How one Perth pensioner set out to eradicate homelessness through social enterprise.
Barry Green, a former homeless man, aged pensioner and founder of Sesteem will be partnering with a Mandurah based homeless support group to eradicate homelessness through a unique, low cost housing model aimed at providing employment as well as a pathway to home ownership for the underprivileged.
Prominent architectural firm, Archiplan generously donated pro bono services and worked with Sesteem and WestAus to develop a scheme for 26 high quality, low cost units built entirely from recycled sea containers and plan to build on a property provided by the Mandurah city council subject to grant funding.
Of significant interest is that we can provide a fully furnished home unit for around $50k, whereas a current conventional unit costs over $300k.” said Barry Green
The design for the three-storey complex will include both one and two bedroom units to accommodate a varied resident mix. Each unit would also have a balcony and have access to a rooftop garden and bbq area.
In addition to sustainable housing, the project aims to create jobs for the homeless and disadvantaged by establishing a high tech vegetable growing social enterprise business nearby in Pinjarra.
“What we aim to do with this project is address the long term cycle of homelessness by giving people a home, access to the services they need, employment opportunities and even the potential for home ownership.” Said Danielle Petersen- Sesteem
The reasons for homelessness are varied, however the increasing lack of affordable housing is putting more and more pressure on low-income earners, Centrelink benefit recipients and aged pensioners than ever before. People from these marginalised groups in society simply have no options when it comes to finding a home they can afford and many face the prospect of ending up on the streets.
At 70, Barry found himself in this very situation after his share accommodation of six years came to an end. Living on a meagre fortnightly aged pension he soon realised just how difficult it would be finding alternative accommodation.
When moving date came round, he still had not found anything and ended up staying in a backpacker hostel. This too became more than he could afford and before long he was forced to rely on homeless support services bouncing from one transitional home to another.
“I talked with various organisations. Some were full and some had some quite bizarre entry requirements. At one place in Freo, they only considered four applications per day. You had to line up at the locked front door of the building at 8.00 in the morning and the first four in the line got an interview. Not in the first four? Come back the next day – rain, shine, whatever.” Said Barry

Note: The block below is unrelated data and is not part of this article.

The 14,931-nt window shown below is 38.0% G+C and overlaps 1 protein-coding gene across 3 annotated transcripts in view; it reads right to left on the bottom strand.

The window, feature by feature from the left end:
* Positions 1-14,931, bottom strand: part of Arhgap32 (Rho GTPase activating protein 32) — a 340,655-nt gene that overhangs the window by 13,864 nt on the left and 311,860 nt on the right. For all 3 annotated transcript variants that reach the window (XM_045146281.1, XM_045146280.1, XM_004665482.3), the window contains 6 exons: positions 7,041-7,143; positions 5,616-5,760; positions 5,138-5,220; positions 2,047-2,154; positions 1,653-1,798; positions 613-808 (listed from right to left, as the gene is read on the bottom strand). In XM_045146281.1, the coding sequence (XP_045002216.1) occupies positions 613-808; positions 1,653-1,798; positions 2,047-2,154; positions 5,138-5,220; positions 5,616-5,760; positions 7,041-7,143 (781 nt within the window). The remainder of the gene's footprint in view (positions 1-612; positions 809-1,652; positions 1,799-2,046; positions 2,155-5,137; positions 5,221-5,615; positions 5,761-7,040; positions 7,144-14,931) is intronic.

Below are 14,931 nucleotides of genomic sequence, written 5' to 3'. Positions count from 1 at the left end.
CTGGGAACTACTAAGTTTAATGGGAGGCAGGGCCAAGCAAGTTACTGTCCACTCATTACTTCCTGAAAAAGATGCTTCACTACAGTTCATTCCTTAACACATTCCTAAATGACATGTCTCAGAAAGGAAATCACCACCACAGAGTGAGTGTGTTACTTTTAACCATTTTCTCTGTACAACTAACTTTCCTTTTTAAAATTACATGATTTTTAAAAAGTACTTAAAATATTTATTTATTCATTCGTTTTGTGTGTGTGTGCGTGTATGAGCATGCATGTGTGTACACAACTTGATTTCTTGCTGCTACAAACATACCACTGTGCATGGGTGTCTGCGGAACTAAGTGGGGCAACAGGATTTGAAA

According to recent research it costs the government almost $50,000 a year in support services when someone is chronically homeless. This amount reduces by $13,100 when a homeless person is given permanent supportive housing. Sesteem has a viable solution to provide long-term housing and employment, effectively saving the government thousands. Sesteem has held extensive discussions with the WA Housing Authority and is hopeful they will form a partnership to fund the project.
“We aggressively support the idea that government must actively participate in our programs because we will ultimately save them so much money. We are not just seeking a handout to build a few units. We are seeking to form a long-term partnership where we can work together to find practical ways to genuinely eradicate homelessness.” Said Barry Green.
It’s estimated that the Mandurah housing project would amount to savings of $535,000 per year to government, with the potential of a $665,000 per year much needed cash injection to the Mandurah community via local job creation, not withstanding the $2 million construction cost that will all be carried out by local contractors.
“This model represents a simple, innovative way of providing a sustainable housing solution for homeless and other disadvantaged people.” Said Barry Green.
Barry hopes to bring seismic change to the delivery of social services through the power of Social Enterprise, and after experiencing homelessness himself, has only strengthened his resolve to tackle the issue.